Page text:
What does the ONGC management say?

On being asked about the scrapping of the HSE website at ONGC, an official spokesperson for the Maharatna PSU, said, “The HSE website was merged with another internal website for the purpose of streamlining and uniformity as there were a number of internal websites for ONGC employees.” When asked about whether accident inquiry reports and internal safety audit reports are shared with all employees on the new website, the spokesperson said, “These reports are only shared with the HSE department as they are primarily responsible for the formulation of safety policies and guidelines.”

Transparency matters: Former ONGC CMD

Commenting on the importance of maintaining transparency in safety-related matters within the organisation, RS Sharma, who served as the CMD of ONGC between 2007 and 2011, said, “We used to get third-party safety audits done and hold discussions with employees on the reports. These reports should be shared as they help in improving the existing HSE practices.”

SK Srivastava, former Director-General of Directorate General of Hydrocarbons (DGH) and former CMD of Oil India Ltd (OIL), said, “It is important for every employee to understand the value of safety in high-risk businesses like these. The rule number one to 10 for operations has to be ‘safety first.’ Employees should be made a stakeholder in such matters. And reports should be circulated to every single employee involved in operations.”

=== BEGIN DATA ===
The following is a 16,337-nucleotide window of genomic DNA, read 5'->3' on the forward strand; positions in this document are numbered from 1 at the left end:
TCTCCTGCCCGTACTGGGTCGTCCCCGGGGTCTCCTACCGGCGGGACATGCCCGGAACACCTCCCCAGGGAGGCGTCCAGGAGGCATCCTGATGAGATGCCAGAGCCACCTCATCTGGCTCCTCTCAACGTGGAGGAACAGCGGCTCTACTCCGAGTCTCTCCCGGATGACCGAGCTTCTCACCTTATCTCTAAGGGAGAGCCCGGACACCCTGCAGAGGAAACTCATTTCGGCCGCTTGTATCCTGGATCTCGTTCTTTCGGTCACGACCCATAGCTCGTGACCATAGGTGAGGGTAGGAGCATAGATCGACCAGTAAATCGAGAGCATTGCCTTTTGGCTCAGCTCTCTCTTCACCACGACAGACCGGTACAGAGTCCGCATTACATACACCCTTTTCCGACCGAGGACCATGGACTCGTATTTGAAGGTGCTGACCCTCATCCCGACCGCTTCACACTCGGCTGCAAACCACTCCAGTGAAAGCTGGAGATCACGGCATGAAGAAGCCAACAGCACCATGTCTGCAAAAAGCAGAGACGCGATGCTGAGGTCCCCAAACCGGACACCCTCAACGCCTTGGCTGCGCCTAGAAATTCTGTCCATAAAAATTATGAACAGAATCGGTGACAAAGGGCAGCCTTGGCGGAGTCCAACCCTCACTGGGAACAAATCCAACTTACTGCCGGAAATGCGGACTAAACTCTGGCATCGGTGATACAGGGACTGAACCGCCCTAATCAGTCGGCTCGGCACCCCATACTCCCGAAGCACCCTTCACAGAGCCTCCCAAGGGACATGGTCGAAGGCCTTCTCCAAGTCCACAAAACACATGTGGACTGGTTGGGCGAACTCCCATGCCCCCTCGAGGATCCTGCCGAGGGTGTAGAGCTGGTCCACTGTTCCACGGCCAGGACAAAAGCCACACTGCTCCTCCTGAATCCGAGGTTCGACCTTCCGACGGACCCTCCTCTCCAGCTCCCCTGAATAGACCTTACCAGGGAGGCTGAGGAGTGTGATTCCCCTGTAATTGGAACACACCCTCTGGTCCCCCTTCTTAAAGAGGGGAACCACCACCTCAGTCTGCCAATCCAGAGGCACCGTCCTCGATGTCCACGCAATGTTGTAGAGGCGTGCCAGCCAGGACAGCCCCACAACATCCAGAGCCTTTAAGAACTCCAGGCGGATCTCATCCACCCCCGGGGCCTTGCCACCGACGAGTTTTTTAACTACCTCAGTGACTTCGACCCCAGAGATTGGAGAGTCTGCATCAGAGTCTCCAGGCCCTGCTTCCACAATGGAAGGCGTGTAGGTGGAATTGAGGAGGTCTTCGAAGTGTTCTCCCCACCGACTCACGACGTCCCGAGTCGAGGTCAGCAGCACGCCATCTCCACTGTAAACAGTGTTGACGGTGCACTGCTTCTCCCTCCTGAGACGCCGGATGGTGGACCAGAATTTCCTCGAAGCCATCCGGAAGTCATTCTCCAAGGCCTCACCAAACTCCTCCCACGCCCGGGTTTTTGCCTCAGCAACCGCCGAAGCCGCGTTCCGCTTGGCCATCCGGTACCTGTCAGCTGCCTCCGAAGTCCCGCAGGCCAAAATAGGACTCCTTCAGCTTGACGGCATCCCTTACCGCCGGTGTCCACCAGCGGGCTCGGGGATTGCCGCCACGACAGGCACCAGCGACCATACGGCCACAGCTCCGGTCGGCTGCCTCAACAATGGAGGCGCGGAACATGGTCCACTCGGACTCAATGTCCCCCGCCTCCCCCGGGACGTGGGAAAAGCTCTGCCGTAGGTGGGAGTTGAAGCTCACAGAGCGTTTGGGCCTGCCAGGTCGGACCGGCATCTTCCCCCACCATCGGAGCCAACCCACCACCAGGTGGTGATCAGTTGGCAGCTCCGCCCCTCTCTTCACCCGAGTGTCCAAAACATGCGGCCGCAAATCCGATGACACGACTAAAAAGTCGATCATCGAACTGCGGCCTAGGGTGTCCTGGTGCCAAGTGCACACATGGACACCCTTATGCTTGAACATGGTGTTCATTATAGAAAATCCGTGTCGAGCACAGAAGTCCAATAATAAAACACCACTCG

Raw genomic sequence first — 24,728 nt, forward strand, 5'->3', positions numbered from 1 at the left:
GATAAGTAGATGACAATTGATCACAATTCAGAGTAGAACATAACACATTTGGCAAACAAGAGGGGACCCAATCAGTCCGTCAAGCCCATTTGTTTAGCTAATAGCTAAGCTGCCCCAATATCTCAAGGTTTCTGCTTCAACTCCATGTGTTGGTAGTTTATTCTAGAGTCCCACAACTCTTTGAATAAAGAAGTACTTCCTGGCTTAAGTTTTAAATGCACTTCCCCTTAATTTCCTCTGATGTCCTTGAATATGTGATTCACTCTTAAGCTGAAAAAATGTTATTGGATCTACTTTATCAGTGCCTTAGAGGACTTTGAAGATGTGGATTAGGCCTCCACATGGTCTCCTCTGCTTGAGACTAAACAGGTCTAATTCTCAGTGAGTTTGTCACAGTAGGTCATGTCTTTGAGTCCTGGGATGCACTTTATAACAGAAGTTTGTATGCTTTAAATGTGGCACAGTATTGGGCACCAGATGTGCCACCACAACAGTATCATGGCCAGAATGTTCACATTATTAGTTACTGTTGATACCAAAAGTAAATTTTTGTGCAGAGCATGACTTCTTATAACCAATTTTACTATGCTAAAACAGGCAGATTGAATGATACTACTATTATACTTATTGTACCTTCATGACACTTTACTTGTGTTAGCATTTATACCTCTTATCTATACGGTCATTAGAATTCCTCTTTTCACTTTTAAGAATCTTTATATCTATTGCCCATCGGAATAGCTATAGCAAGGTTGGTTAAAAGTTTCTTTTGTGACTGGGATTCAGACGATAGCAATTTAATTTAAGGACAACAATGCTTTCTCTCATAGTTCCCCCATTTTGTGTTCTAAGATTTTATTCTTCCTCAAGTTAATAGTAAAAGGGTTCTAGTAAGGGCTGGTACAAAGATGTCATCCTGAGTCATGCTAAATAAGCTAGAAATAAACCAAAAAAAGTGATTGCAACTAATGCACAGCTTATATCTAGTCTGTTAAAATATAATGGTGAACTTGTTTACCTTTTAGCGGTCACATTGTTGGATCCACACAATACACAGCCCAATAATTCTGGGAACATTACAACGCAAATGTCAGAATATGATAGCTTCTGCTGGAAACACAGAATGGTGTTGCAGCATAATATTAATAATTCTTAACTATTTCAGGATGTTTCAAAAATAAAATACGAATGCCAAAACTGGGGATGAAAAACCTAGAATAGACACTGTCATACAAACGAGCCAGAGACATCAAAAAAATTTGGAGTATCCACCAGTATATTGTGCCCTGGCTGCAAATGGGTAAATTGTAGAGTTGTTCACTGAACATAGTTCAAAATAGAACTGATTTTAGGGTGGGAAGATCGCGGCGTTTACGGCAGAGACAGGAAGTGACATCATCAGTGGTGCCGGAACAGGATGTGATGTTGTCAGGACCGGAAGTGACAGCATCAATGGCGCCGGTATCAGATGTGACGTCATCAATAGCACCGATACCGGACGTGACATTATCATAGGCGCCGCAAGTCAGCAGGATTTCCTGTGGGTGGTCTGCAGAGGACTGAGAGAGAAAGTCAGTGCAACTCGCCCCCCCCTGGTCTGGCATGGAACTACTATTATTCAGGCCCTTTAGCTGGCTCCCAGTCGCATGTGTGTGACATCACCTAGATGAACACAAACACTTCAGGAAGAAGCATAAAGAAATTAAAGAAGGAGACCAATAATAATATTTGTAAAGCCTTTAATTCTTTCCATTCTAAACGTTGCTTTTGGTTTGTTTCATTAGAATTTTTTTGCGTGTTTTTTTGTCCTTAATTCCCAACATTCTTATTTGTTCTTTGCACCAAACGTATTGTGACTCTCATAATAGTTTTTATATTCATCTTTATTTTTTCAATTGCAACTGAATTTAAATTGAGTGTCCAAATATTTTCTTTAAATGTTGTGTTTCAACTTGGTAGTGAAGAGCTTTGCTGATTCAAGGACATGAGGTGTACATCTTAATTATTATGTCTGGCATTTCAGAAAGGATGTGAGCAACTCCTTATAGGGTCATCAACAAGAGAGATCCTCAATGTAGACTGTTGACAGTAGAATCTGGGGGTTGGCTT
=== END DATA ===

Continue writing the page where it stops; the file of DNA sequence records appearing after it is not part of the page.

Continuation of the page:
The backdrop

On May 17, an ONGC accommodation barge, P305, with 261 employees onboard, who were engaged by Afcons to work on a project for ONGC, de-anchored and drifted due to the impact of Cyclone Tauktae before sinking in the Arabian Sea. The barge mishap has caused massive outrage because 60 employees have been killed in the mishap, while 15 are still missing. In the aftermath of the accident, survivors have recounted stories of how all the life-rafts on the barge were punctured and they had to wear lifejackets and inflatable rings and jump into the stormy sea to save themselves.

The Centre has set up a high-level committee to probe the lapses and gaps in the systems leading to the stranding and drifting of the vessels and the deaths of employees. 


Update: On May 23 morning, the ONGC spokesperson has reached out to PSU Watch to retract the statement given earlier. According to the spokesperson, all accident inquiry reports and safety audit reports can be accessed on http://reports.ONGC.co.in by any ONGC employee.

However, sources, who have spoken to PSU Watch, stand steady on their claim that these reports are not uploaded onto the platform.

MUST READ: Part I: Why were ONGC barges in Bombay High unprepared for Cyclone Tauktae?